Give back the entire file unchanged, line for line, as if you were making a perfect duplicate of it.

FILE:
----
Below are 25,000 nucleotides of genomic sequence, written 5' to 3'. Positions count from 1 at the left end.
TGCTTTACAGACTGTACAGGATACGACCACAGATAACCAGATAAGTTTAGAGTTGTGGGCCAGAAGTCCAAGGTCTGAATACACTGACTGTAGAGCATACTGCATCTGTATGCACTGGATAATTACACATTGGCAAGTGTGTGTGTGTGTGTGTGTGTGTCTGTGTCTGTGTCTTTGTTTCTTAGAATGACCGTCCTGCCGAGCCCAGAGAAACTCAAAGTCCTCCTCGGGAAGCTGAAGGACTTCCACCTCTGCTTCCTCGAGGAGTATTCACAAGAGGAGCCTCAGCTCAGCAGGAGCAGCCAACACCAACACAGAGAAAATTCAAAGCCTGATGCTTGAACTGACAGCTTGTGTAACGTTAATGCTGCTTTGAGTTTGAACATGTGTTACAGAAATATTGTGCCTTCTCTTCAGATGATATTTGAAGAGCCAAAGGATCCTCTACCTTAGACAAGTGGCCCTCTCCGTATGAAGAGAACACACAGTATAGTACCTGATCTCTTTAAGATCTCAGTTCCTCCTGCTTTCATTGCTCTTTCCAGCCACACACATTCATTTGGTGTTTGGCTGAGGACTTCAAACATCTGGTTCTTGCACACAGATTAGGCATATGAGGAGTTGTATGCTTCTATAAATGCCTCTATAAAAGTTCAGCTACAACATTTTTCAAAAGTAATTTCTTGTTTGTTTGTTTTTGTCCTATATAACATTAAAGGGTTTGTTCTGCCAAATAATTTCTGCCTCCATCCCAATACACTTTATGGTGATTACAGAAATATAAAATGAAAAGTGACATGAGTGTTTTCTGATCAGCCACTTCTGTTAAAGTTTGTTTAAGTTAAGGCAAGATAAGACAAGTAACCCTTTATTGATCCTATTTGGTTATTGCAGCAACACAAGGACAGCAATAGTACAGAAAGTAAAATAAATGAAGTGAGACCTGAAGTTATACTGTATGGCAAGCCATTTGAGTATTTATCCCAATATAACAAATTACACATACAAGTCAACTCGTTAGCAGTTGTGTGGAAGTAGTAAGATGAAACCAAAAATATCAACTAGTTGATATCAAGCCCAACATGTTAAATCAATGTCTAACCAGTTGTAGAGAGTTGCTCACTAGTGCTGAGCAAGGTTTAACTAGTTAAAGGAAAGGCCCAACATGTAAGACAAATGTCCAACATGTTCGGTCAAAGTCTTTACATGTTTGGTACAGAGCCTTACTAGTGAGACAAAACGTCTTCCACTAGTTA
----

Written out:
Below are 25,000 nucleotides of genomic sequence, written 5' to 3'. Positions count from 1 at the left end.
TGCTTTACAGACTGTACAGGATACGACCACAGATAACCAGATAAGTTTAGAGTTGTGGGCCAGAAGTCCAAGGTCTGAATACACTGACTGTAGAGCATACTGCATCTGTATGCACTGGATAATTACACATTGGCAAGTGTGTGTGTGTGTGTGTGTGTGTCTGTGTCTGTGTCTTTGTTTCTTAGAATGACCGTCCTGCCGAGCCCAGAGAAACTCAAAGTCCTCCTCGGGAAGCTGAAGGACTTCCACCTCTGCTTCCTCGAGGAGTATTCACAAGAGGAGCCTCAGCTCAGCAGGAGCAGCCAACACCAACACAGAGAAAATTCAAAGCCTGATGCTTGAACTGACAGCTTGTGTAACGTTAATGCTGCTTTGAGTTTGAACATGTGTTACAGAAATATTGTGCCTTCTCTTCAGATGATATTTGAAGAGCCAAAGGATCCTCTACCTTAGACAAGTGGCCCTCTCCGTATGAAGAGAACACACAGTATAGTACCTGATCTCTTTAAGATCTCAGTTCCTCCTGCTTTCATTGCTCTTTCCAGCCACACACATTCATTTGGTGTTTGGCTGAGGACTTCAAACATCTGGTTCTTGCACACAGATTAGGCATATGAGGAGTTGTATGCTTCTATAAATGCCTCTATAAAAGTTCAGCTACAACATTTTTCAAAAGTAATTTCTTGTTTGTTTGTTTTTGTCCTATATAACATTAAAGGGTTTGTTCTGCCAAATAATTTCTGCCTCCATCCCAATACACTTTATGGTGATTACAGAAATATAAAATGAAAAGTGACATGAGTGTTTTCTGATCAGCCACTTCTGTTAAAGTTTGTTTAAGTTAAGGCAAGATAAGACAAGTAACCCTTTATTGATCCTATTTGGTTATTGCAGCAACACAAGGACAGCAATAGTACAGAAAGTAAAATAAATGAAGTGAGACCTGAAGTTATACTGTATGGCAAGCCATTTGAGTATTTATCCCAATATAACAAATTACACATACAAGTCAACTCGTTAGCAGTTGTGTGGAAGTAGTAAGATGAAACCAAAAATATCAACTAGTTGATATCAAGCCCAACATGTTAAATCAATGTCTAACCAGTTGTAGAGAGTTGCTCACTAGTGCTGAGCAAGGTTTAACTAGTTAAAGGAAAGGCCCAACATGTAAGACAAATGTCCAACATGTTCGGTCAAAGTCTTTACATGTTTGGTACAGAGCCTTACTAGTGAGACAAAACGTCTTCCACTAGTTA